Military Training is a routine part of the flying season in Alaska. Sporting the largest contiguous complex of special use airspace in the country (the Joint Pacific Alaska Range Complex or JPARC), military planners last week announced the dates of four Red Flag exercises over the coming months. The thing that is a little different is that each of these 10 day exercises this year will include “GPS testing” where military forces on the ground will jam the GPS signal from participating aircraft, to test this real-world threat now faced by our armed forces. The challenge is, it may also impact civil aircraft, outside the boundaries of the MOAs and Restricted Areas used by the military aircraft.
When/where will this happen?
The GPS testing will take place within the ten-day windows of the Red Flag Exercises. At a briefing last week, the dates of this years exercises were shared with civil aviation operators. We also learned that some of these exercises will have as many as 120 aircraft, participating, including visitors from several foreign countries. These are dates you may want to put on your calendar, and pay attention to as you plan your flying activities:
26 April – 11 May
On the dates within these ranges that GPS testing is planned, NOTAMs will be issued at least 72 hours in advance, with defined date and time ranges that will limit the testing. Even though the testing is highly directional in nature, aimed at military participants, the potential for it to disrupt GPS signals outside their airspace is significant. As we progress into the NextGen era, where GPS is the primary basis for IFR as well as VFR navigation, this is something we all need to plan for.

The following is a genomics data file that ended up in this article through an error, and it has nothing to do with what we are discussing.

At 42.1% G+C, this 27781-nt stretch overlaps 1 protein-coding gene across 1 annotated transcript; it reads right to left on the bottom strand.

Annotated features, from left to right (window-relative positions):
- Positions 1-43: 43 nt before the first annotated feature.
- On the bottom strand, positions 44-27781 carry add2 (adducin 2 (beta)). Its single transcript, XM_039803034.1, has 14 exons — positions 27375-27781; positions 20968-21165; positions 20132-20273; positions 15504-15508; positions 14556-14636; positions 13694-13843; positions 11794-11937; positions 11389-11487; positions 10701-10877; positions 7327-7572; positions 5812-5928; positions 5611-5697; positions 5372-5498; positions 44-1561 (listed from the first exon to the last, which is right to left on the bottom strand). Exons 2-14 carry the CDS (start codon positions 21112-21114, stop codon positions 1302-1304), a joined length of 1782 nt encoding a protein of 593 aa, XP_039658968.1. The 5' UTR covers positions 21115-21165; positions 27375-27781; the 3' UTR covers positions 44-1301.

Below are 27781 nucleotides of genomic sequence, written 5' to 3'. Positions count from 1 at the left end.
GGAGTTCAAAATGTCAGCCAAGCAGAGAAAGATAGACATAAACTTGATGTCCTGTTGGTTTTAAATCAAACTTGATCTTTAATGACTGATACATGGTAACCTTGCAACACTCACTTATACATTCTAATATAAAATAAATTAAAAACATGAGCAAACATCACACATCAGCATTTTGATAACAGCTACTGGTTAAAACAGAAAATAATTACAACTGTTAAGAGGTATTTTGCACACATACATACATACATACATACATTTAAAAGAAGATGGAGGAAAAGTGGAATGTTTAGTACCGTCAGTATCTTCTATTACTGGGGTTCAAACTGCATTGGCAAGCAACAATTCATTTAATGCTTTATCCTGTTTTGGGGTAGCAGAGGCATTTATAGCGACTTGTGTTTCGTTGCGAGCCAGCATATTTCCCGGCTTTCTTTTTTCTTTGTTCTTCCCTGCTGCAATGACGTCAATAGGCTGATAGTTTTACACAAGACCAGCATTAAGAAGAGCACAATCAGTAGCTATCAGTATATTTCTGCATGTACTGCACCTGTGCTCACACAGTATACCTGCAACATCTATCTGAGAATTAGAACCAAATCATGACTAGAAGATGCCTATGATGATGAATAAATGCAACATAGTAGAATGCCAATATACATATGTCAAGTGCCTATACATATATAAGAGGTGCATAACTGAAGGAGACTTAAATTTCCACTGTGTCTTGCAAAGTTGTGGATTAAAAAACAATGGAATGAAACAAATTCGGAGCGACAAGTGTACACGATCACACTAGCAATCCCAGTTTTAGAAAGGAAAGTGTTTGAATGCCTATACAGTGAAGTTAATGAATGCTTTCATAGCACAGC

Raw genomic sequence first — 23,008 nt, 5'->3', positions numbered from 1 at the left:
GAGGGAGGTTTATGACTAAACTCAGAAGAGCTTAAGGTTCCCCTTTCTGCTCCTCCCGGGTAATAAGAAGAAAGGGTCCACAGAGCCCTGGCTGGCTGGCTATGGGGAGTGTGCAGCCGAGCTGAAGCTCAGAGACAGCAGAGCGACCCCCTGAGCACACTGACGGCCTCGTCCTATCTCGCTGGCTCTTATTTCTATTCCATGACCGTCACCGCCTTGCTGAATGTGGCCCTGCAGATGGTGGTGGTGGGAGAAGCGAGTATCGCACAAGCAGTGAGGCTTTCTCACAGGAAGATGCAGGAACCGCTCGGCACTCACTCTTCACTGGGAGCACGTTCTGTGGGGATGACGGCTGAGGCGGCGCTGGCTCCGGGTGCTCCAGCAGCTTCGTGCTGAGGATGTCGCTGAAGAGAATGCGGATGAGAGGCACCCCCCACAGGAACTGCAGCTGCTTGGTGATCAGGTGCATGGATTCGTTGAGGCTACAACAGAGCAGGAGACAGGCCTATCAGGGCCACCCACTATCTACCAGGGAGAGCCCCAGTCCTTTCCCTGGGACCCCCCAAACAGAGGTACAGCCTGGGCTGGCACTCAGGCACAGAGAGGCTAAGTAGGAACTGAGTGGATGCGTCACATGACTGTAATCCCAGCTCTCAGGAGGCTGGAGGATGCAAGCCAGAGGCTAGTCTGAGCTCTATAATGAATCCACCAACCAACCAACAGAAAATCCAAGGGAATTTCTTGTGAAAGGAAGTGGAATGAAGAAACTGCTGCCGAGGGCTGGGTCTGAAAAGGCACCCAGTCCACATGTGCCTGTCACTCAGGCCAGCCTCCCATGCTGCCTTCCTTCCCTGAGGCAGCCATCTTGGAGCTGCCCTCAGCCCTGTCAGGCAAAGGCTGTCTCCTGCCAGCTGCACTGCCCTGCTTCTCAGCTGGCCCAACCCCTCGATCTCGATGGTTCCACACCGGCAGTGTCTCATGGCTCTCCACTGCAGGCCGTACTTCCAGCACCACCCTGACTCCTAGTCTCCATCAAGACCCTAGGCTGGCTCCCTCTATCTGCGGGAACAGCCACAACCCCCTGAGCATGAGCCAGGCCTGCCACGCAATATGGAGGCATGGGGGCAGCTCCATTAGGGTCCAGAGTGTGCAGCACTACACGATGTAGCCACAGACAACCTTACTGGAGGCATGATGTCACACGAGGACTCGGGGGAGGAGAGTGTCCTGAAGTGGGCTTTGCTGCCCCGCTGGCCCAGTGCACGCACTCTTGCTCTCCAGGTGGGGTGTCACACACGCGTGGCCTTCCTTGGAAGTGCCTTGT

What if I lose my GPS?
We still have a lot to learn about the impacts of GPS testing. If you lose GPS signal while flying please do two things:
(1) Notify ATC, whether it be Anchorage Center, approach control, a control tower or a flight service station. Let them know when and where you lost GPS signal, or experienced any other problems with GPS navigation. This holds for both IFR and VFR operations.
(2) After your flight, please fill out a GPS Anomaly Reporting Form to help us learn the extent and nature of impacts that may be caused by this testing. https://www.faa.gov/air_traffic/nas/gps_reports/
AOPA is working this issue on a national level and getting reports from Alaska will help define the impacts of this training activity—which influences all segments of civil aviation. Through time, we hope this will result in more accurate NOTAMs, or other accommodations to provide more precise understanding of the impacts of these training activities.
What else can I do?
As pilots, we are trained to have back-up plans. If you are operating IFR, remembering to tune in the VOR and ILS frequencies from our “legacy” equipment. For those of us that fly VFR, it might be a good idea to make a flight or two this summer just navigating with a good old paper chart—and re-discovering the joys of pilotage.